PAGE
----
Sydney Schanberg has an illustrious journalistic career going back to the Vietnam War. But in peddling the story of an alleged high-level cover-up of U.S. prisoners of war said to have been left behind after the war, he has inexplicably swallowed one of history’s spectacular frauds. Schanberg’s article incorporates deceptions that have built this political myth, which has been successfully exploited by ambitious and unprincipled figures for decades.
Schanberg failed to do what any responsible journalist investigating the issue would have done, which is to do enough research to verify the outrageous claims made by those who have advocated this conspiratorial view. He substituted personal conviction for careful spade work.
The centerpiece of Schanberg’s story is the famous document from the Soviet archives, in which a senior North Vietnamese general named Tran Van Quang allegedly said in 1972 that there were 1,205 American prisoners of war, not the 591 handed over after the war. Schanberg informs readers—not once but three times—that Quang told the politburo that Hanoi “would keep many of them at war’s end as leverage to ensure getting war reparations from Washington.”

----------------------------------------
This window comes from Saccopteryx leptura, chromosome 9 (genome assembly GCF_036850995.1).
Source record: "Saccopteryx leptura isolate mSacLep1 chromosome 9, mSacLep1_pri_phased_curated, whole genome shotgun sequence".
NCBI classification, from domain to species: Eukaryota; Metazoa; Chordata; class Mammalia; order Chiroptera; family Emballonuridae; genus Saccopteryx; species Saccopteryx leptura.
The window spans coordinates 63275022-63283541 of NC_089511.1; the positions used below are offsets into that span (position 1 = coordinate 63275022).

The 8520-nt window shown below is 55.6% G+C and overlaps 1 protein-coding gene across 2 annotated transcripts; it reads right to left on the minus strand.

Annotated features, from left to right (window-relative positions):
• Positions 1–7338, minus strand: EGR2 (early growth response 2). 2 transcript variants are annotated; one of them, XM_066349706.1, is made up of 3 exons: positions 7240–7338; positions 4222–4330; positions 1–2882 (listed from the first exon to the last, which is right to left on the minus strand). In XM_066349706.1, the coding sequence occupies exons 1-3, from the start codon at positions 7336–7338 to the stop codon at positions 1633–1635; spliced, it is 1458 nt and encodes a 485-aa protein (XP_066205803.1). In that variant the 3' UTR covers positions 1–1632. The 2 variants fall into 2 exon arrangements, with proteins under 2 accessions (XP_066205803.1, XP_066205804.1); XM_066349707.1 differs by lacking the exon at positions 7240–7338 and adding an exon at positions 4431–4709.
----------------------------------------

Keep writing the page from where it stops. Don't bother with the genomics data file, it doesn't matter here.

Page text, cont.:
Many of the document’s figures, such as the numbers of officers of different U.S. ranks held, are so seriously inaccurate as to bring its authenticity into question. For example, it uses the term “prisoners of war” to refer to the U.S. servicemen held—a designation that the Vietnamese Communists never employed—and combines the powerful South Vietnamese corps commander Gen. Ngo Dzu and the powerless peace candidate Truong Dinh Dzu into a single composite political figure.
But it doesn’t even matter if the document is authentic or not because, contrary to Schanberg’s claims, it says nothing at all about holding POWs after the war.